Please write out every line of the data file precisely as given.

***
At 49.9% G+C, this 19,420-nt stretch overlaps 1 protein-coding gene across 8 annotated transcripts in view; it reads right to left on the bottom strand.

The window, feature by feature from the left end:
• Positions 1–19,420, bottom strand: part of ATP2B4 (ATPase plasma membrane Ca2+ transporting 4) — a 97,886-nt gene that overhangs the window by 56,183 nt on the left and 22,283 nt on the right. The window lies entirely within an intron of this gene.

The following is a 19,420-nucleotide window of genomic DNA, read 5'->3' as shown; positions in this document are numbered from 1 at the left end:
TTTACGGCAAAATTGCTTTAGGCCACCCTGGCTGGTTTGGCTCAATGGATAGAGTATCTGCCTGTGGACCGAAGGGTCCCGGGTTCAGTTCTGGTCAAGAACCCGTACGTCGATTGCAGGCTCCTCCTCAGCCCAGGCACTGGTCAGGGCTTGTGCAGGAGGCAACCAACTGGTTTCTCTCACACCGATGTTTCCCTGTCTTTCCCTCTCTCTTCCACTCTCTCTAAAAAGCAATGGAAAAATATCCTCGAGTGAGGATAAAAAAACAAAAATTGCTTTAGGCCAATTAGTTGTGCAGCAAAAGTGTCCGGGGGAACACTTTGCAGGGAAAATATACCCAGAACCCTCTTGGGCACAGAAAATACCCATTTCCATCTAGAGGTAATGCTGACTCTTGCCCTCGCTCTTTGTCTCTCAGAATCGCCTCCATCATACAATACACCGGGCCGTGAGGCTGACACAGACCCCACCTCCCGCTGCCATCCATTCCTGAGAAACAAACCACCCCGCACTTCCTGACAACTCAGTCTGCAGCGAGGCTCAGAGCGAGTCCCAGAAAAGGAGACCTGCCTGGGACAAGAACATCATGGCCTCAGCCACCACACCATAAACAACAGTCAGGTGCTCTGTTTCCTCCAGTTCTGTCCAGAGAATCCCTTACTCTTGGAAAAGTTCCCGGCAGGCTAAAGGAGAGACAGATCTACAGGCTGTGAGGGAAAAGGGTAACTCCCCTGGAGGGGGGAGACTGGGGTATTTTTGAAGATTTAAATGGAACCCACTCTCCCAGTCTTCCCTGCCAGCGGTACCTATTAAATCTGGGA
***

At 49.9% G+C, this 19,420-nt stretch overlaps 1 protein-coding gene across 8 annotated transcripts in view; it reads right to left on the bottom strand.

The window, feature by feature from the left end:
• Positions 1–19,420, bottom strand: part of ATP2B4 (ATPase plasma membrane Ca2+ transporting 4) — a 97,886-nt gene that overhangs the window by 56,183 nt on the left and 22,283 nt on the right. The window lies entirely within an intron of this gene.

The following is a 19,420-nucleotide window of genomic DNA, read 5'->3' as shown; positions in this document are numbered from 1 at the left end:
TTTACGGCAAAATTGCTTTAGGCCACCCTGGCTGGTTTGGCTCAATGGATAGAGTATCTGCCTGTGGACCGAAGGGTCCCGGGTTCAGTTCTGGTCAAGAACCCGTACGTCGATTGCAGGCTCCTCCTCAGCCCAGGCACTGGTCAGGGCTTGTGCAGGAGGCAACCAACTGGTTTCTCTCACACCGATGTTTCCCTGTCTTTCCCTCTCTCTTCCACTCTCTCTAAAAAGCAATGGAAAAATATCCTCGAGTGAGGATAAAAAAACAAAAATTGCTTTAGGCCAATTAGTTGTGCAGCAAAAGTGTCCGGGGGAACACTTTGCAGGGAAAATATACCCAGAACCCTCTTGGGCACAGAAAATACCCATTTCCATCTAGAGGTAATGCTGACTCTTGCCCTCGCTCTTTGTCTCTCAGAATCGCCTCCATCATACAATACACCGGGCCGTGAGGCTGACACAGACCCCACCTCCCGCTGCCATCCATTCCTGAGAAACAAACCACCCCGCACTTCCTGACAACTCAGTCTGCAGCGAGGCTCAGAGCGAGTCCCAGAAAAGGAGACCTGCCTGGGACAAGAACATCATGGCCTCAGCCACCACACCATAAACAACAGTCAGGTGCTCTGTTTCCTCCAGTTCTGTCCAGAGAATCCCTTACTCTTGGAAAAGTTCCCGGCAGGCTAAAGGAGAGACAGATCTACAGGCTGTGAGGGAAAAGGGTAACTCCCCTGGAGGGGGGAGACTGGGGTATTTTTGAAGATTTAAATGGAACCCACTCTCCCAGTCTTCCCTGCCAGCGGTACCTATTAAATCTGGGA